Crop diversification in promoting Africa’s household food security
In the face of climate variability, crop diversification is critical in enhancing Africa’s household food security.
Africa is largely an agricultural continent with a large population proportion dependent on agriculture for their livelihoods.
According to Commission for Africa, agriculture is of great importance to most Sub-Saharan Africa economies, contributing to 80% of employment and 40% of Gross Domestic Product (GDP), and at least 40% of exports.
According to the UN Food and Agriculture Organization, Africa is already vulnerable to climate change and extreme events such as floods and droughts. The number of Africa food crises per year have has tripled from the 1980s to the 2000s as a result of severe climate conditions thereby affecting many lives according to FAO, 2004.
Rain-fed farming dominates agricultural production in Sub-Saharan Africa, covering 97% of total cropland, and exposes agricultural production to high seasonal rainfall variability.
The food consumed across the continent is produced by small-scale farmers and this stresses the importance of small-scale farmers and agriculture to the economic growth of African countries.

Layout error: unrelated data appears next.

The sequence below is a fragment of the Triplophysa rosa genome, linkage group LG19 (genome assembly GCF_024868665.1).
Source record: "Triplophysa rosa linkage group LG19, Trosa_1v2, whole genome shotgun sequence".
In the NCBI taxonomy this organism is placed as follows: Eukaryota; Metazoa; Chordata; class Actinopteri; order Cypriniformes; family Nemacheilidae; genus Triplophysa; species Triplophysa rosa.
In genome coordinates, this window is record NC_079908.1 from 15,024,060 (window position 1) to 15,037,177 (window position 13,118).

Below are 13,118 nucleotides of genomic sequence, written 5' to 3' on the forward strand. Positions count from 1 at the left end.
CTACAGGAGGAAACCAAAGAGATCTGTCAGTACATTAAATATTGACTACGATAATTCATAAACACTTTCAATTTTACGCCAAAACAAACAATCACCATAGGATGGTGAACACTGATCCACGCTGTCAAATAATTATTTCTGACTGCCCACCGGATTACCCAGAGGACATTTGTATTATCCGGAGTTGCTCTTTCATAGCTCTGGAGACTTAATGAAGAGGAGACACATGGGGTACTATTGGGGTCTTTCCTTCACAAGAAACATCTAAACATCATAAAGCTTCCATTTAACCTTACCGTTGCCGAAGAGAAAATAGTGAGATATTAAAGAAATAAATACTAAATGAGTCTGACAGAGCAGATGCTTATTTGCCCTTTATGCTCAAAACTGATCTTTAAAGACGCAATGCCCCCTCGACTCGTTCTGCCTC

Africa continent faces challenges in food security as the main objective in the agricultural sector. The challenges are caused by climate change, soil infertility, and poor agricultural policies.
As a result, this puts household food security for most farmers at risk. This has therefore enlightened small-scale farmers to diversify their crop production to stabilize their food stocks and income.
Addressing Africa’s food security challenges
Diversification is an important farm strategy for managing production risk in small farming systems.
In traditional agroecosystems, the prevalence of complex and diversified cropping systems is key to stabilizing farming systems in allowing crops to reach productivity levels amid environmentally stressful conditions.
Crop diversification helps in developing resilient agricultural systems where communities largely depend on agricultural products for their livelihoods.
Due to crop failure to reach maturity, small-scale farmers are adopting crop diversification to ensure they have an alternative crop to harvest whenever one crop fails.
The main crops largely grown in Africa are maize, beans, and peas but farmers are transitioning to drought-resistant crops such as millet and sorghum.
Farmers are also adopting mixed farming and fruit growing to supplement their production during extreme weather events. Africa has favorable temperature conditions for fruit growing.
Crop diversification helps in higher spatial-temporal biodiversity to the farm and resilience.
There’re opportunities in diversification as the most viable option in small-scale farming as it ensures resilience to agricultural systems that can contribute to Africa’s household food security.
In the face of climate variability, national governments, non-governmental organizations among other stakeholders should intensify efforts to promote crop diversification as a means to end food insecurity in Africa.